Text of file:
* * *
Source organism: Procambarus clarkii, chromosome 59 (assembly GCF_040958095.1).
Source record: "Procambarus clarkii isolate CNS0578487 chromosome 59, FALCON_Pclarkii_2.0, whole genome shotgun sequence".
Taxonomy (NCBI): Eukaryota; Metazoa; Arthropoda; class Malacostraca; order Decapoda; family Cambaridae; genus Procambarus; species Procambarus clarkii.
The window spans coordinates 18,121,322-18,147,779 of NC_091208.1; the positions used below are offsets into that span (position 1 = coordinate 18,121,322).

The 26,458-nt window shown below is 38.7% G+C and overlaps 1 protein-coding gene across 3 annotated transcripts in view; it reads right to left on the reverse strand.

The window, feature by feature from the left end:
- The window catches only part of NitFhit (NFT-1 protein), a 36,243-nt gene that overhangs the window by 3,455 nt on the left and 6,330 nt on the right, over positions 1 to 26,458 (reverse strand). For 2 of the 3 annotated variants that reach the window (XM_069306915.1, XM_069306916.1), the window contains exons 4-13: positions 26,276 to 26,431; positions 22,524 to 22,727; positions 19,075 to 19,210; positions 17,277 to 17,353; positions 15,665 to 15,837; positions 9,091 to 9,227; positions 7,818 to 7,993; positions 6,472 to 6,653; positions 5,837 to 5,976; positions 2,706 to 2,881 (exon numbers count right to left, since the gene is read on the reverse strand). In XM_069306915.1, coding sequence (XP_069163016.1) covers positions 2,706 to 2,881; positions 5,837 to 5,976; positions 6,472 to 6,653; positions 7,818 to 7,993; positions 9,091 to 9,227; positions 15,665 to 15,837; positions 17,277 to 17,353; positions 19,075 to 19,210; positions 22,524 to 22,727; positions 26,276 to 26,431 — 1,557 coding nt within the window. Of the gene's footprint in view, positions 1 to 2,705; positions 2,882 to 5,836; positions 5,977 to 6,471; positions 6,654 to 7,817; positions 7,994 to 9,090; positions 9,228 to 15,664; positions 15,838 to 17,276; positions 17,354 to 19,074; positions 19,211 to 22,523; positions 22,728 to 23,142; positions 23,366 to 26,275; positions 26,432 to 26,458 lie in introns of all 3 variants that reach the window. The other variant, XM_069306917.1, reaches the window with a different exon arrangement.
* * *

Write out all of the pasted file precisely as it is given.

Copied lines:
Source organism: Procambarus clarkii, chromosome 59 (assembly GCF_040958095.1).
Source record: "Procambarus clarkii isolate CNS0578487 chromosome 59, FALCON_Pclarkii_2.0, whole genome shotgun sequence".
Taxonomy (NCBI): Eukaryota; Metazoa; Arthropoda; class Malacostraca; order Decapoda; family Cambaridae; genus Procambarus; species Procambarus clarkii.
The window spans coordinates 18,121,322-18,147,779 of NC_091208.1; the positions used below are offsets into that span (position 1 = coordinate 18,121,322).

The 26,458-nt window shown below is 38.7% G+C and overlaps 1 protein-coding gene across 3 annotated transcripts in view; it reads right to left on the reverse strand.

The window, feature by feature from the left end:
- The window catches only part of NitFhit (NFT-1 protein), a 36,243-nt gene that overhangs the window by 3,455 nt on the left and 6,330 nt on the right, over positions 1 to 26,458 (reverse strand). For 2 of the 3 annotated variants that reach the window (XM_069306915.1, XM_069306916.1), the window contains exons 4-13: positions 26,276 to 26,431; positions 22,524 to 22,727; positions 19,075 to 19,210; positions 17,277 to 17,353; positions 15,665 to 15,837; positions 9,091 to 9,227; positions 7,818 to 7,993; positions 6,472 to 6,653; positions 5,837 to 5,976; positions 2,706 to 2,881 (exon numbers count right to left, since the gene is read on the reverse strand). In XM_069306915.1, coding sequence (XP_069163016.1) covers positions 2,706 to 2,881; positions 5,837 to 5,976; positions 6,472 to 6,653; positions 7,818 to 7,993; positions 9,091 to 9,227; positions 15,665 to 15,837; positions 17,277 to 17,353; positions 19,075 to 19,210; positions 22,524 to 22,727; positions 26,276 to 26,431 — 1,557 coding nt within the window. Of the gene's footprint in view, positions 1 to 2,705; positions 2,882 to 5,836; positions 5,977 to 6,471; positions 6,654 to 7,817; positions 7,994 to 9,090; positions 9,228 to 15,664; positions 15,838 to 17,276; positions 17,354 to 19,074; positions 19,211 to 22,523; positions 22,728 to 23,142; positions 23,366 to 26,275; positions 26,432 to 26,458 lie in introns of all 3 variants that reach the window. The other variant, XM_069306917.1, reaches the window with a different exon arrangement.